Thursday, March 19, 2009

AG Holder Announces Major Shift in Drug Enforcement Policy

It’s official. The Obama administration has announced it has no plans to prosecute marijuana dispensaries in California and other states. The move represents a significant shift away from the Bush administration’s stance on the issue. Here are stories from the LA Times and New York Times; click here for a previous LB post on the issue.

The news came straight from the mouth of Attorney General Eric Holder, who said Wednesday in a sit-down with reporters that the new administration would target outlets operating in violation of both federal and state law, such as those being used as fronts for drug dealers. “Those are the organizations, the people, that we will target,” the attorney general said.

In the Bush administration, federal agents raided medical marijuana distributors that violated federal statutes even if the dispensaries appeared to be complying with state laws.

President Obama indicated during the campaign that, under his leadership, the nation’s drug-enforcement policies would change. But soon after his inauguration, the DEA raided several dispensaries in California, in what appeared to be a continuation of earlier policies.

Those raids, however, may well become a thing of the past. “If you are operating a medical marijuana clinic that is actually a front, we’ll come after you,” one DOJ official told the LAT. “But if you are operating within the law, we are not going to prioritize our resources to go after them.”

Law Blog Reading Recommendation: For a wonderful introduction to the world of California’s marijuana dispensaries, we suggest checking out David Samuels’s really nice piece in the New Yorker, from last July. Here’s the story’s wonderful second paragraph:

It was now three o’clock in the afternoon, and Captain Blue was dozing after a copious inhalation of purified marijuana vapor. (His nickname is an homage to his favorite variety of bud.) His hair was black and greasy, and was spread across his pillow. On the front of his purple T-shirt, which had slid up to expose his round belly, were the words “Big Daddy.” With his arm wrapped around a three-foot-long green bong, he resembled a large, contented baby who has fallen asleep with his milk bottle.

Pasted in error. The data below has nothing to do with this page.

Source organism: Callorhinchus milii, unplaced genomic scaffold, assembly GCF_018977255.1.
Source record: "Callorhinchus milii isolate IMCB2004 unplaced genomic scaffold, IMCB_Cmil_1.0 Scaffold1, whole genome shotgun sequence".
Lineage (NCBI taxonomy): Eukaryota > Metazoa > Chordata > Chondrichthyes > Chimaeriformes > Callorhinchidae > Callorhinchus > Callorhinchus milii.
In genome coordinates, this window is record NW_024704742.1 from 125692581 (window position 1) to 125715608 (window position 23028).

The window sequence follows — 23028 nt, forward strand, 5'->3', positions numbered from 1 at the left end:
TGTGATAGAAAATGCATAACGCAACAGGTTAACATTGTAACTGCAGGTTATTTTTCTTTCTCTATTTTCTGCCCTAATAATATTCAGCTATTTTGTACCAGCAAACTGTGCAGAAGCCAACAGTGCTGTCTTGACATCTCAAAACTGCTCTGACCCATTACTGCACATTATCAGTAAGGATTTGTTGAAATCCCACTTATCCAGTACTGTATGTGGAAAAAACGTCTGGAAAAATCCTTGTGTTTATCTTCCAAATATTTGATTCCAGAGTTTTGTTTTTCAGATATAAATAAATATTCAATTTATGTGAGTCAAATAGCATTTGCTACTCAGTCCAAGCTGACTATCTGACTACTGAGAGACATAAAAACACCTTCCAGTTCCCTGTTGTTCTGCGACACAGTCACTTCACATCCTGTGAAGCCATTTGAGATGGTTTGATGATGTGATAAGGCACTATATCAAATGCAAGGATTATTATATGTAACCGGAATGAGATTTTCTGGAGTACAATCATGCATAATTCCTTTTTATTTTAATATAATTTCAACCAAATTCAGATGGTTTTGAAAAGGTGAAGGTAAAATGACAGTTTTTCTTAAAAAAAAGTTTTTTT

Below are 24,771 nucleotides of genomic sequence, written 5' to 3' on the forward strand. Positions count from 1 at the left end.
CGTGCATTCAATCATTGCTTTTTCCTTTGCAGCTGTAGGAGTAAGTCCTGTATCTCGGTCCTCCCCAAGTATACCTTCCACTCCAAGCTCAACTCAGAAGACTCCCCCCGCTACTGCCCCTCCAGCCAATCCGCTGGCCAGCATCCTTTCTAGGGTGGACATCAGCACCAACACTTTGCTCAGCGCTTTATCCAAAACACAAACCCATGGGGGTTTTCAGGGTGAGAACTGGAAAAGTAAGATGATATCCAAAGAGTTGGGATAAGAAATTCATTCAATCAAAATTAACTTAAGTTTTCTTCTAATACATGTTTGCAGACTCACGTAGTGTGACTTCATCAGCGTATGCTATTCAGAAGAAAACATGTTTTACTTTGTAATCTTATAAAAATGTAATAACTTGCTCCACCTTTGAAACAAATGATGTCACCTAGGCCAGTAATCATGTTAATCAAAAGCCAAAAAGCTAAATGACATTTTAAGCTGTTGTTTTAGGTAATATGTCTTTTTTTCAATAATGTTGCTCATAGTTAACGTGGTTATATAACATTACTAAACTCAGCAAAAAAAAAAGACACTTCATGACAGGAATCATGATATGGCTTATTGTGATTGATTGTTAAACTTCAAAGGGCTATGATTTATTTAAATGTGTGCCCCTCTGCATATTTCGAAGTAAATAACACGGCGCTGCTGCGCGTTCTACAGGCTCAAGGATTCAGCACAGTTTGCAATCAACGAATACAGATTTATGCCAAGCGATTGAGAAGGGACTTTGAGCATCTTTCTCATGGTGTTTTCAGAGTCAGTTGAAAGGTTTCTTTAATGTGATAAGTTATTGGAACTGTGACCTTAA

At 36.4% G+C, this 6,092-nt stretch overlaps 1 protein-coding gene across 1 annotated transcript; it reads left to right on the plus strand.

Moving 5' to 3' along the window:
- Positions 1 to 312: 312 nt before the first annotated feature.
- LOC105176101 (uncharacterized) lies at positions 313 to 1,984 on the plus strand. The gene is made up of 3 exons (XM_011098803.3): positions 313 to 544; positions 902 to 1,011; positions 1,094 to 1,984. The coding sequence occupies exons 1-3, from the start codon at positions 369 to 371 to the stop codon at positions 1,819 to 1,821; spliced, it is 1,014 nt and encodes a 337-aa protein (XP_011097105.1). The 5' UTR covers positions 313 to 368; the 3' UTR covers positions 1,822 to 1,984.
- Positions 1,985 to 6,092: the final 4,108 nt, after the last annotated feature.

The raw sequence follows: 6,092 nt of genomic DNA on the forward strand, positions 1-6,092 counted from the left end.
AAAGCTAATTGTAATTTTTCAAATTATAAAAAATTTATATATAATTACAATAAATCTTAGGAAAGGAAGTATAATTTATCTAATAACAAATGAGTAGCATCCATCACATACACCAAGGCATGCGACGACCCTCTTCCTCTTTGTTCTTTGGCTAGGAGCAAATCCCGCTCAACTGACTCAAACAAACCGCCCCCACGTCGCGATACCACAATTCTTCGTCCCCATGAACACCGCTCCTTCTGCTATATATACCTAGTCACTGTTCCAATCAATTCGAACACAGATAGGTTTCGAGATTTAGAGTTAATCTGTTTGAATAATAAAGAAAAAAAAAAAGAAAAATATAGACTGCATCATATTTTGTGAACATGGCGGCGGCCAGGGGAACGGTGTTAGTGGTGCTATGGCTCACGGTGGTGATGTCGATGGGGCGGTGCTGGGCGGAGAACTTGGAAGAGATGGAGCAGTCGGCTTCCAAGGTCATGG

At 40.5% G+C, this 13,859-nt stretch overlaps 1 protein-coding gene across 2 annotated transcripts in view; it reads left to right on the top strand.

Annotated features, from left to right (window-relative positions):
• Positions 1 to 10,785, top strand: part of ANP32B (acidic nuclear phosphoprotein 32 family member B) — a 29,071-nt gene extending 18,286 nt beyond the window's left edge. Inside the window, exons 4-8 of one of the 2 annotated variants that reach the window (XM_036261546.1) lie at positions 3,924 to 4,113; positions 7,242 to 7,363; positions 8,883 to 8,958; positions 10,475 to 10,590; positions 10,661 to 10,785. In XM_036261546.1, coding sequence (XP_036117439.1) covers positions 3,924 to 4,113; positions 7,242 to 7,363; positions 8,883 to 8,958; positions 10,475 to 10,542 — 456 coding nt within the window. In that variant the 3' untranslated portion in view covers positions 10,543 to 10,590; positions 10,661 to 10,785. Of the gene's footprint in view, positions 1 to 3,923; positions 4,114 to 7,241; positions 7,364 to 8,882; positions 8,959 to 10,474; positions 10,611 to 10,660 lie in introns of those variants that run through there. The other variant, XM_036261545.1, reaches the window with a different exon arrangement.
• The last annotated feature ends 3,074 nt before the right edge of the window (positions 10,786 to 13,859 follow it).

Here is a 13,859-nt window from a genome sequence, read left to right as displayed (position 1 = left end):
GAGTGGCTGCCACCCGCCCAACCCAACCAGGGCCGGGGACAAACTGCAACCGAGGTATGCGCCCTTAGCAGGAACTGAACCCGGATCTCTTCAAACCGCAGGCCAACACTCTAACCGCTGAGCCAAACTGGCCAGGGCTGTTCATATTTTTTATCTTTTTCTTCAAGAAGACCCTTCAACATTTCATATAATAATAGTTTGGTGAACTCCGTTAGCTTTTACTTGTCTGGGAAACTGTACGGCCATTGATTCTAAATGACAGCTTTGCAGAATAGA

Captain Blue is a pot broker. . . .

Wednesday, March 18, 2009

Obama Backs Global Gay Rights

President Obama Administration will sign the US up to a United Nations declaration calling for the worldwide decriminalisation of homosexuality, AP reports.

This is a straight reversal of then-President George W. Bush’s refusal to endorse the idea when it was proposed by the French Government last December.

Until now the US was the only hold-out among Western Democratic nations – all EU nations back the declaration along with more than 30 other countries.

But 70 U.N. members currently outlaw homosexuality — and in several of them, including Iran, homosexual acts can be punished by execution. More than 50 nations, opposed the declaration including the Vatican. Members of the Islamic conference argued that legalization of “deplorable acts” could lead to paedophilia and incest.

This decision by the Obama Administration isn’t only significant for gay rights, it also marks a change of approach to participating in multilateral initiatives.
The Bush Administration was often preferred to go it alone and stay out of international conventions. A recent poll showed that a substantial minority of Americans still favour pulling out of the UN.

Saturday, March 14, 2009


Video of ReWalk Exoskeleton System
Filed under: Neurology , Rehab

Israel21C has a video of the ReWalk exoskeleton system, from Argo Medical Technologies, for people with paralyzed legs. We profiled the system back in March, and we thought this video would be interesting to see the device in action:

ReWalk comprises a light wearable brace support suit which integrates DC motors at the joint, rechargeable batteries, an array of sensors and a computer-based control system. It fits the body snugly to detect upper body movements, which are used to initiate and maintain the walking process. Wearers also use crutches for stability and safety.
ReWalk is undergoing clinical trials in Israel at the Rehabilitation Hospital at Chaim Sheba Medical Center - Tel Hashomer, with pilots planned for rehab centers in Holland and Italy. A US trial is scheduled to begin in November at the Moss Rehabilitation Center in Philadelphia, after which Argo will apply for FDA regulatory approval.

Argo's demo video features team member Radi Kioff, a 40-year-old Druze Israeli citizen who was shot in the back while serving in the Israel Defense Forces during the first Lebanon War. Ironically, the man who devised the system that allows Kioff to walk cannot benefit from his own invention. A quadriplegic, Amit Goffer has only partial use of his hands, but not enough to operate the ReWalk.